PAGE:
Project has secured $7.3 mln in public funding; sector races to build ever bigger turbines.
Danish wind turbine maker Vestas and offshore services firm
Maersk Supply Service are teaming up to tackle the cost of transporting and installing ever larger wind turbines.
Seeking to remain profitable as European countries phase out subsidies, the industry is turning to ever bigger turbines to harness power more efficiently and respond to pricing pressure for new equipment around the globe.
Vestas and fellow Danish company Maersk Supply Service, part of A.P. Moller-Maersk, said on Thursday the initial focus of the partnership would be on developing a new crane to manoeuvre and install mainly onshore but also offshore wind turbines, some of which stand taller than skyscrapers.
"The challenge for the industry is that installation and logistics around the turbines become a greater share of the costs," Bo Svoldgaard, Vestas' head of innovation and concepts, told Reuters
The crane will be developed with MHI Vestas, an offshore wind joint venture between Vestas and Japan's Mitsubishi Heavy Industries, Vestas said, adding that it has received 47 million Danish crowns ($7.3 million) in public funding.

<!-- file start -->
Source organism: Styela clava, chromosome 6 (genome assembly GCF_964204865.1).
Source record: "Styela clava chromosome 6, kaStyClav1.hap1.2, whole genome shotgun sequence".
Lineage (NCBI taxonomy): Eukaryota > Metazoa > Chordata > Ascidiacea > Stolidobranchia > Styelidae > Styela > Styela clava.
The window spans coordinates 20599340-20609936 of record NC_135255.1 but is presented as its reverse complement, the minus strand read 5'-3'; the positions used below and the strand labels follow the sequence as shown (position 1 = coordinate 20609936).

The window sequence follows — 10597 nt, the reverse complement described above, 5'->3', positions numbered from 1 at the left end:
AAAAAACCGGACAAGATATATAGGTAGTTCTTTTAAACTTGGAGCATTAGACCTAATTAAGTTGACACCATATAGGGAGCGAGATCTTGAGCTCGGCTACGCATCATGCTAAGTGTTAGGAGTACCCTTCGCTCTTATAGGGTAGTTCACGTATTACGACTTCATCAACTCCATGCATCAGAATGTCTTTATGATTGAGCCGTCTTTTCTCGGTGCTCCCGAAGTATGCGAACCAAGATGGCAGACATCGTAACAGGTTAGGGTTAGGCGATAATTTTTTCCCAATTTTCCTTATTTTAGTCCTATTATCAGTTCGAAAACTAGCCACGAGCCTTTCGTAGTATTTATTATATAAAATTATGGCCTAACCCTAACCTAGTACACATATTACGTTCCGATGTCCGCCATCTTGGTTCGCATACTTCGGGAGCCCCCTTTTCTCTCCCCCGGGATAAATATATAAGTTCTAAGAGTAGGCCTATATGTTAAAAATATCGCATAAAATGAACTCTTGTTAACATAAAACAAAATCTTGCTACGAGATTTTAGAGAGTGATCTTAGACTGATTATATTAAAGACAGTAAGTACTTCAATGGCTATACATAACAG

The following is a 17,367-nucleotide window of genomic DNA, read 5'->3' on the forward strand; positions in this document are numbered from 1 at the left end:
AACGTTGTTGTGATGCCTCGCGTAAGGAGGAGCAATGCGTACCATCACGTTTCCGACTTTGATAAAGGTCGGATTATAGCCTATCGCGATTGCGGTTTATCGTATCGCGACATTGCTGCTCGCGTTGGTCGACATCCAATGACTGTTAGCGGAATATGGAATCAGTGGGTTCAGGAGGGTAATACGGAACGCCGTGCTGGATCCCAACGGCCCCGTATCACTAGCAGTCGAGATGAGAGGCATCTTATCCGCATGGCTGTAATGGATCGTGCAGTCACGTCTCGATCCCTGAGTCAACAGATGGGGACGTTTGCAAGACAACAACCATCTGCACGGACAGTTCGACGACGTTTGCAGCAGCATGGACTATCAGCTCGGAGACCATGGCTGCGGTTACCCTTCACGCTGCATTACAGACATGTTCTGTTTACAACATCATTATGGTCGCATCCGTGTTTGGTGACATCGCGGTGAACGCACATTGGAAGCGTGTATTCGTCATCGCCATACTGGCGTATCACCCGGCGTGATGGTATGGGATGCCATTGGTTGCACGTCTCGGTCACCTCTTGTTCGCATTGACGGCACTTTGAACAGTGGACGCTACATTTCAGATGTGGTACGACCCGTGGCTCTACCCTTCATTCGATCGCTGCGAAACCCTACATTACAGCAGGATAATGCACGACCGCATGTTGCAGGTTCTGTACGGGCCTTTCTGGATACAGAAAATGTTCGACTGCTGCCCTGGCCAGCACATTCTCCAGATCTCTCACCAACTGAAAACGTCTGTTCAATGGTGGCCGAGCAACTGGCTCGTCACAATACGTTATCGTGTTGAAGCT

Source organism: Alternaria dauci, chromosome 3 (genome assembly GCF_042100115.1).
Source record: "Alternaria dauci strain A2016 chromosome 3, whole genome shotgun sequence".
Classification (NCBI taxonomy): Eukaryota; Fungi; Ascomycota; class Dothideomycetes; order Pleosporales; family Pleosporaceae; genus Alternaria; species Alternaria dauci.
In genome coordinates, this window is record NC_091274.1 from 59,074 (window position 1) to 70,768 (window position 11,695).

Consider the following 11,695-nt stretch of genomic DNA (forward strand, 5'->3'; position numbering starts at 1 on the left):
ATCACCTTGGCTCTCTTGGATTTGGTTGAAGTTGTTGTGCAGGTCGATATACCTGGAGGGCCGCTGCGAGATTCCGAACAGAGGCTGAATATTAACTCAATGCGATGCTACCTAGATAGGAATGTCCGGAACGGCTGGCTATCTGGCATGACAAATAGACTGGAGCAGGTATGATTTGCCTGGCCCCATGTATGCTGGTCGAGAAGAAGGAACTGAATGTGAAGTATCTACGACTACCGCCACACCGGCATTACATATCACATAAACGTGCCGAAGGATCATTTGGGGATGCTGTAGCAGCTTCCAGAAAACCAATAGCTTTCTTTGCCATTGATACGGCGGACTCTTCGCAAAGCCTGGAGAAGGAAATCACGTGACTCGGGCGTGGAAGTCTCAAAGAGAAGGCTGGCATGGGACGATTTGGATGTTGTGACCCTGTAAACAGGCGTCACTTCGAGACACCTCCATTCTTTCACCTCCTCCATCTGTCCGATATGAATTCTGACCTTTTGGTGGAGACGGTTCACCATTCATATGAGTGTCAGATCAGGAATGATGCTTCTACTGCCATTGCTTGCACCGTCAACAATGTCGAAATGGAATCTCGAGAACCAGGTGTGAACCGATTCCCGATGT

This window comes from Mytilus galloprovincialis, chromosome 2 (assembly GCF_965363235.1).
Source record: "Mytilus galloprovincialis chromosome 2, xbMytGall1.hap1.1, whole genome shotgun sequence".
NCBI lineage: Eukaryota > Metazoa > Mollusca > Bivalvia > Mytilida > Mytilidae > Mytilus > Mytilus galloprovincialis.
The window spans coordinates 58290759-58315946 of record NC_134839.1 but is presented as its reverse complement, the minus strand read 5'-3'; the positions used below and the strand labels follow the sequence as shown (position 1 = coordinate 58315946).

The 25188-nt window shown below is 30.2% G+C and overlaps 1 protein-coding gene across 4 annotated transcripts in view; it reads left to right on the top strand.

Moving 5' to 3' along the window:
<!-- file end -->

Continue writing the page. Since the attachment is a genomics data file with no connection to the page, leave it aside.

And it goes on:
Investment in new European wind farms and equipment is forecast to rise 4 percent to 23.2 billion euros ($26.8 billion) this year, according to WindEurope, after a shift to competitive tender-based auctions led to a 19-percent decline last year.
Last year, MHI Vestas launched a 9.5 megawatts (MW) offshore turbine, currently the world's most powerful wind turbine, but bigger ones are expected in the future as their efficiency increases with size.
General Electric, the world's fourth-largest wind turbine maker, is working to develop a 12 MW turbine that will stand 260 metres (853 feet) tall.
For Maersk Supply Service, the partnership could open up new revenue streams outside the struggling oil service industry
at a time when the business is up for sale as part of Maersk's transformation from conglomerate to a focused shipping firm.
A prototype of the crane is expected in the fourth quarter next year, with production starting in two to three years, Svoldgaard said.
Both companies declined to comment on the size of investment into the new partnership.
By Stine Jacobsen